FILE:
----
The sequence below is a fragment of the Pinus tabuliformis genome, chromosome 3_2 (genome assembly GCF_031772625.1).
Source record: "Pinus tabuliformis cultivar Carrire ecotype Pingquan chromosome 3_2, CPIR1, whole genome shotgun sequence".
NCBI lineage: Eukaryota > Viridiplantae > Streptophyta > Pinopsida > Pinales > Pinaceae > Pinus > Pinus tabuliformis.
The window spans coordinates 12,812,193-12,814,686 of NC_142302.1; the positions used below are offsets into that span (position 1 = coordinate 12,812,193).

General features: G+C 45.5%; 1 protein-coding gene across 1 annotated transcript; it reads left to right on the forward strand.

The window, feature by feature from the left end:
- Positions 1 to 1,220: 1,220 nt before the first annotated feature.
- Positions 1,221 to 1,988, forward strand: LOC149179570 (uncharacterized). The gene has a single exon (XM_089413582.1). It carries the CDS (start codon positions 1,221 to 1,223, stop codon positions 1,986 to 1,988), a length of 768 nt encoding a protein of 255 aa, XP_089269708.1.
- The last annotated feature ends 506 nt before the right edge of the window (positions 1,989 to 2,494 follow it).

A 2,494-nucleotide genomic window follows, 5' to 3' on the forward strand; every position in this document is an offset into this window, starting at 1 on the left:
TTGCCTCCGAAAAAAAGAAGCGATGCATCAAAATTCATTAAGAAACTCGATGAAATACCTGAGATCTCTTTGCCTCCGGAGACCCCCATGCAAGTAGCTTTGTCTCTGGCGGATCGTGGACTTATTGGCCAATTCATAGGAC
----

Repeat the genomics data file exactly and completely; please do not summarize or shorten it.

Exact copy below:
The sequence below is a fragment of the Pinus tabuliformis genome, chromosome 3_2 (genome assembly GCF_031772625.1).
Source record: "Pinus tabuliformis cultivar Carrire ecotype Pingquan chromosome 3_2, CPIR1, whole genome shotgun sequence".
NCBI lineage: Eukaryota > Viridiplantae > Streptophyta > Pinopsida > Pinales > Pinaceae > Pinus > Pinus tabuliformis.
The window spans coordinates 12,812,193-12,814,686 of NC_142302.1; the positions used below are offsets into that span (position 1 = coordinate 12,812,193).

General features: G+C 45.5%; 1 protein-coding gene across 1 annotated transcript; it reads left to right on the forward strand.

The window, feature by feature from the left end:
- Positions 1 to 1,220: 1,220 nt before the first annotated feature.
- Positions 1,221 to 1,988, forward strand: LOC149179570 (uncharacterized). The gene has a single exon (XM_089413582.1). It carries the CDS (start codon positions 1,221 to 1,223, stop codon positions 1,986 to 1,988), a length of 768 nt encoding a protein of 255 aa, XP_089269708.1.
- The last annotated feature ends 506 nt before the right edge of the window (positions 1,989 to 2,494 follow it).

A 2,494-nucleotide genomic window follows, 5' to 3' on the forward strand; every position in this document is an offset into this window, starting at 1 on the left:
TTGCCTCCGAAAAAAAGAAGCGATGCATCAAAATTCATTAAGAAACTCGATGAAATACCTGAGATCTCTTTGCCTCCGGAGACCCCCATGCAAGTAGCTTTGTCTCTGGCGGATCGTGGACTTATTGGCCAATTCATAGGAC